I was a big Cetol fan - sealer, then gloss - and found I only needed to treat our teak once a year while in Florida; got lots of compliments, too. The owner of a Hess-designed BC 28 Cutter stopped by one day while I was doing my maintenance coat and really dissed Cetol. BC 28's have lots of wood and he'd gone down to bare wood twice, doing the 3 + 3 regimen, only to have it fail within 6 months. Strange, I thought...at first. Later, when we found Cetol wouldn't last a year in the Caribbean - and we were using the boat regularly, where wear is relentless - I thought about this some more. Both his applications were done while out cruising, and they probably didn't have enough fresh water to clean up the wood before application. Salt must be a problem. I went back to fresh wood in Trinidad (at a marina with unlimited fresh water), then recoated 3 + 3 but found it didn't last more than 6 months...and wondered if the environment alone (humid, salty, damn hot while we sailed across the breadth of the Caribbean) was part of the explanation, along with heavy use and lots of U/V.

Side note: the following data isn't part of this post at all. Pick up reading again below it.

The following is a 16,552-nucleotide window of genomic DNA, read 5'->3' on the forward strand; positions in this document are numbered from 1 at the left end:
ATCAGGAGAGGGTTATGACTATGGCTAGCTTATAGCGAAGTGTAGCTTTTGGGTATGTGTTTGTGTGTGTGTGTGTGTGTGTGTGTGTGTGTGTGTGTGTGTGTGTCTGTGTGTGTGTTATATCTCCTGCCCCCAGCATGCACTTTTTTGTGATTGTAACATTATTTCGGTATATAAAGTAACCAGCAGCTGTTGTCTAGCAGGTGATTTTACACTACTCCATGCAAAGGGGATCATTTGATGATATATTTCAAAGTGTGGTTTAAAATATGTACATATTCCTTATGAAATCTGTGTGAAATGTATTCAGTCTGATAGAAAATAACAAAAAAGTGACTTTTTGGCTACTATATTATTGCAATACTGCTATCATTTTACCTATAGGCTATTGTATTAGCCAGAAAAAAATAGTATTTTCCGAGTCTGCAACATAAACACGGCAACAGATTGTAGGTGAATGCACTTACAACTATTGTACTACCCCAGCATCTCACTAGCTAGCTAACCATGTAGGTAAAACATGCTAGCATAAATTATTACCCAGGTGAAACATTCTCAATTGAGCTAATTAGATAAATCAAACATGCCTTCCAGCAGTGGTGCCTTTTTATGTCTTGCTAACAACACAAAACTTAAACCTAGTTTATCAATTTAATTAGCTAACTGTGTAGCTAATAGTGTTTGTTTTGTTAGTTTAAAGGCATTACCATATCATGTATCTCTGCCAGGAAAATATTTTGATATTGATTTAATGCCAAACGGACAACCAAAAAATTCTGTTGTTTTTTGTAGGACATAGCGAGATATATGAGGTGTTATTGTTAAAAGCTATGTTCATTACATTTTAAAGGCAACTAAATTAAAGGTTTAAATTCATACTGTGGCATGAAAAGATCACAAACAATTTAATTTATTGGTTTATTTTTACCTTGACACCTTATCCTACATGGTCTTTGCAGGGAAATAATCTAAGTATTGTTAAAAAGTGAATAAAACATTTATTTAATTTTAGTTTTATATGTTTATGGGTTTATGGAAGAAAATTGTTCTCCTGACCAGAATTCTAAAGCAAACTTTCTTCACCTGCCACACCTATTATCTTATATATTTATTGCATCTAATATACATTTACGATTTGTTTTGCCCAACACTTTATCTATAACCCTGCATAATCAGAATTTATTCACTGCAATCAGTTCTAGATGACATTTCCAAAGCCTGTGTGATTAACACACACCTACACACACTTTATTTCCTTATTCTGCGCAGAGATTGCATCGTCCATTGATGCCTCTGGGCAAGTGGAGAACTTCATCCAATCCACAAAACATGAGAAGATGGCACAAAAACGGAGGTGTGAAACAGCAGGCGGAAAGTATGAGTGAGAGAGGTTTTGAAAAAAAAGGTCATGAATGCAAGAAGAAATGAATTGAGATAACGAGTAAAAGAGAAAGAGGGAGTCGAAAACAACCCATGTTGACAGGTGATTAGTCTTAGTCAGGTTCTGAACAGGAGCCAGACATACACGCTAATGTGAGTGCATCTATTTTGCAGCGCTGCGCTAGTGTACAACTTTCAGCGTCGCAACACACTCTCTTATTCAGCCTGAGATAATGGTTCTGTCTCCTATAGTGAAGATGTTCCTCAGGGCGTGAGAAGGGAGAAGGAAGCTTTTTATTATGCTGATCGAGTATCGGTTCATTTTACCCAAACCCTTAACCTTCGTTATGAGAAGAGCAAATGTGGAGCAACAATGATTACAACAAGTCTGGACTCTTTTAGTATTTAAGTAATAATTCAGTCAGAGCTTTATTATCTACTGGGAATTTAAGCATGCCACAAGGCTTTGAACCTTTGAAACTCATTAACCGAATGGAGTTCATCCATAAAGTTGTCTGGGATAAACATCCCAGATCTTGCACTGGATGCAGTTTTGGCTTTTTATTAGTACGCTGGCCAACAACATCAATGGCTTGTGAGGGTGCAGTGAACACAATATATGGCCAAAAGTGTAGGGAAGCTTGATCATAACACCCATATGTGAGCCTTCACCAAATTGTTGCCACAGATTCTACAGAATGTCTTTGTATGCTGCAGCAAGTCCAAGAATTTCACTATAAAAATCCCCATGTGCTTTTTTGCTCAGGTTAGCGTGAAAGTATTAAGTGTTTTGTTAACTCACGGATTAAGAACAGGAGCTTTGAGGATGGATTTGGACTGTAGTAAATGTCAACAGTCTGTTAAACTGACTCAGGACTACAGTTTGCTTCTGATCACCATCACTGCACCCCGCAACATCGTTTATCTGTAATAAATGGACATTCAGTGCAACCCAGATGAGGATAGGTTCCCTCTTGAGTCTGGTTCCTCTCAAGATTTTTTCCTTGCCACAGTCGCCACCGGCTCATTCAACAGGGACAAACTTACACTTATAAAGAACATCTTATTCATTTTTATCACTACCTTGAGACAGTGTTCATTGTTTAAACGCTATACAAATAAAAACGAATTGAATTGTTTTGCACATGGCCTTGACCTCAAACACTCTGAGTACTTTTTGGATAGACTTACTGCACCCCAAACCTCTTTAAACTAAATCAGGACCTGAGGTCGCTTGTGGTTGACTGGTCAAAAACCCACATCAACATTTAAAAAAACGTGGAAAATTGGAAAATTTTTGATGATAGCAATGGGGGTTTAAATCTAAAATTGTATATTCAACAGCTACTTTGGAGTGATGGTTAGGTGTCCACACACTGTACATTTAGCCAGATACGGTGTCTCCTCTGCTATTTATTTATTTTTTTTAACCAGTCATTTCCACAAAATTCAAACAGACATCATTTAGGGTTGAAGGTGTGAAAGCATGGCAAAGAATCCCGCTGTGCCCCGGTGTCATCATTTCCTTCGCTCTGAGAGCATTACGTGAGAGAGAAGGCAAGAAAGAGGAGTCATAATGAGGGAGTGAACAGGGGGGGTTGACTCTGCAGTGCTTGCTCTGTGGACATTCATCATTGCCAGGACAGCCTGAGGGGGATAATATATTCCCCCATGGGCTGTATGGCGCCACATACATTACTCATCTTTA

When we left for Europe, WHOOSH's trim looked great. After 6 more months, it again looked badly & I simply gave up and went back to the 'Scandanavian look', at least for now. (Clean, bare teak, occasionally lightly scrubbed and lightened with a light treatment of oxalic acid). This time it was the reverse climatic circumstance: much spottier weather, colder temps and so difficult to get the coats down properly, lots of wet conditions (from the skies and the sea), and again regular and so heavy use. E.g. rafting over here is very common (2 boats are outside us as I write this) and it's quite difficult to keep the lines and shoes from taking a toll on the bright work (which most boats don't have, and so owners are 'unenlightened' on this subject).